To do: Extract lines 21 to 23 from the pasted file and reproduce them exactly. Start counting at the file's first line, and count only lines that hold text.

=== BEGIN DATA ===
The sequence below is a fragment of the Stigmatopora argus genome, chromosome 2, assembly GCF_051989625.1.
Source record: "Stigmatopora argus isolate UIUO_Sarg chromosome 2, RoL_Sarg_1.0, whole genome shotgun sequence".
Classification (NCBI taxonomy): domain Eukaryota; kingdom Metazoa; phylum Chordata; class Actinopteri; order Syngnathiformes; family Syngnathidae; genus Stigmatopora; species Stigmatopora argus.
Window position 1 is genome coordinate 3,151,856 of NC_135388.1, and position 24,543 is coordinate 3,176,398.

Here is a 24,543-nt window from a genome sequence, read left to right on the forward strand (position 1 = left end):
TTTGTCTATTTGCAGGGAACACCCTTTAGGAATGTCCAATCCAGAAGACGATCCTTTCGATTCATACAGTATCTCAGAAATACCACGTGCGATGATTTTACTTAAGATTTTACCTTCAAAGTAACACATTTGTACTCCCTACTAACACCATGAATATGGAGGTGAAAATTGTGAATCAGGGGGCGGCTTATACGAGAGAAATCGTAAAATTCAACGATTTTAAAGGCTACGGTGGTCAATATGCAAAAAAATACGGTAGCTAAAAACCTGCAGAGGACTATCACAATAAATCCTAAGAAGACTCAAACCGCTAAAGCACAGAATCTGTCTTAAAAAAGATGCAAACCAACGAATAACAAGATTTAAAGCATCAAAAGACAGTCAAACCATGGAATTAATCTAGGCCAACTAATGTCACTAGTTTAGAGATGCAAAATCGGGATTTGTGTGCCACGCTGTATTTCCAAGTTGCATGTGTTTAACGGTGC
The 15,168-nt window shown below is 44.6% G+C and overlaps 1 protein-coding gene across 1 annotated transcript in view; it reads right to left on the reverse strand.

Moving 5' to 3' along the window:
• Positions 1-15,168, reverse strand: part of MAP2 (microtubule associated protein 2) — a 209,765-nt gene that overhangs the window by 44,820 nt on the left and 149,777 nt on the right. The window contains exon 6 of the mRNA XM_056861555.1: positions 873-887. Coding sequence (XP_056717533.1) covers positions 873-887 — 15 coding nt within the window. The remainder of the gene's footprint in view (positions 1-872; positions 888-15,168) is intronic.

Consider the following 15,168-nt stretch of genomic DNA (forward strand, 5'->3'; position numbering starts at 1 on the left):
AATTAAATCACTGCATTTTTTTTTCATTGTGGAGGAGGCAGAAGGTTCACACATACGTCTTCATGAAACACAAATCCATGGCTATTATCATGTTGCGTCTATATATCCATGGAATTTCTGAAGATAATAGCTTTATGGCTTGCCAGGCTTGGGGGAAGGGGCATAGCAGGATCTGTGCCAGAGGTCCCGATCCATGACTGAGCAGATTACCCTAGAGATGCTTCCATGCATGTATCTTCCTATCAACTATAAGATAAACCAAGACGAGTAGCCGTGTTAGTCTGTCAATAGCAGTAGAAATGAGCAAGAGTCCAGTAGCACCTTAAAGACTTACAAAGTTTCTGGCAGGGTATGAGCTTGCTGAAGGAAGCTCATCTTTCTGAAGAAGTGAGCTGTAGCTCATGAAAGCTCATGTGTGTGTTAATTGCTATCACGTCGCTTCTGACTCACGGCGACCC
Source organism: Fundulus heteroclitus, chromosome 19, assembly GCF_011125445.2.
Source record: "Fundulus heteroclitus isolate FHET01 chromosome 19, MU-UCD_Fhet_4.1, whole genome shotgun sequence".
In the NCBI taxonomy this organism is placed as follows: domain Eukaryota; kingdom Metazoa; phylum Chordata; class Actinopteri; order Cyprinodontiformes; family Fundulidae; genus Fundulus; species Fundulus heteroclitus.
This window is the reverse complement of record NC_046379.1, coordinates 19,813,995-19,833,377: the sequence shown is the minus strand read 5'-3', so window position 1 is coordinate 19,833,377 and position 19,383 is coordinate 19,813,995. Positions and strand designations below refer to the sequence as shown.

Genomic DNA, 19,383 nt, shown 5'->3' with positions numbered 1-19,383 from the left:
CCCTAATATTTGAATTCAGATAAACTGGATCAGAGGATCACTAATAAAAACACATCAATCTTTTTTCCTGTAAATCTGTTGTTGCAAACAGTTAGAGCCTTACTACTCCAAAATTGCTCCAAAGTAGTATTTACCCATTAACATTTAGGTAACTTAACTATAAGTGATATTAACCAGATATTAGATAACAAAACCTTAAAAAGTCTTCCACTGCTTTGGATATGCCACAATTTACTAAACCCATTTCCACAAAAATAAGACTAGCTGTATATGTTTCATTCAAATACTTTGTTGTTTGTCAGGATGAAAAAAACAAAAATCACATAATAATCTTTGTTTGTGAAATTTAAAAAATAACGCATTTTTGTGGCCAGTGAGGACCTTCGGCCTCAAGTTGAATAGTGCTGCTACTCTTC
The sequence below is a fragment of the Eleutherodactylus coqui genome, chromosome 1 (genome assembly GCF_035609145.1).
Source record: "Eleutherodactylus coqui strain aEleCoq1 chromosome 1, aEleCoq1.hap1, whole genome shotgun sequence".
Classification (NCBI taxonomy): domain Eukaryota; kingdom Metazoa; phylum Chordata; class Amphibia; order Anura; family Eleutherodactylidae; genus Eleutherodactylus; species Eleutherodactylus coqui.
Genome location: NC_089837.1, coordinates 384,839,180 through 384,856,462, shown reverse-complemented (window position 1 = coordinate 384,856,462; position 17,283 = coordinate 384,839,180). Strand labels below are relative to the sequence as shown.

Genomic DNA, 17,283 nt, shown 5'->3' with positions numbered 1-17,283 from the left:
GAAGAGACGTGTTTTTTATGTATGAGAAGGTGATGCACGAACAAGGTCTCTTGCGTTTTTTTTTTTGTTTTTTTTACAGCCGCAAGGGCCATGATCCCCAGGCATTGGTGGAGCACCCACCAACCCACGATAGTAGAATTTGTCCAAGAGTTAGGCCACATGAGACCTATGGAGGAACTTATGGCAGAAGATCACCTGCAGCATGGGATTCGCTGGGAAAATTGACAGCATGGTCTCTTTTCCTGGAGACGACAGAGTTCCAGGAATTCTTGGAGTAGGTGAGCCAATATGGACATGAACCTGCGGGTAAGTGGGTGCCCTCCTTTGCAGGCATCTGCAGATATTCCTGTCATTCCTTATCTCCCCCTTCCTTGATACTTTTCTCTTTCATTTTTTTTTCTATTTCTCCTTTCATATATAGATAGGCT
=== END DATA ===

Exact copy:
Genome location: NC_089837.1, coordinates 384,839,180 through 384,856,462, shown reverse-complemented (window position 1 = coordinate 384,856,462; position 17,283 = coordinate 384,839,180). Strand labels below are relative to the sequence as shown.

Genomic DNA, 17,283 nt, shown 5'->3' with positions numbered 1-17,283 from the left:
GAAGAGACGTGTTTTTTATGTATGAGAAGGTGATGCACGAACAAGGTCTCTTGCGTTTTTTTTTTTGTTTTTTTTACAGCCGCAAGGGCCATGATCCCCAGGCATTGGTGGAGCACCCACCAACCCACGATAGTAGAATTTGTCCAAGAGTTAGGCCACATGAGACCTATGGAGGAACTTATGGCAGAAGATCACCTGCAGCATGGGATTCGCTGGGAAAATTGACAGCATGGTCTCTTTTCCTGGAGACGACAGAGTTCCAGGAATTCTTGGAGTAGGTGAGCCAATATGGACATGAACCTGCGGGTAAGTGGGTGCCCTCCTTTGCAGGCATCTGCAGATATTCCTGTCATTCCTTATCTCCCCCTTCCTTGATACTTTTCTCTTTCATTTTTTTTTCTATTTCTCCTTTCATATATAGATAGGCT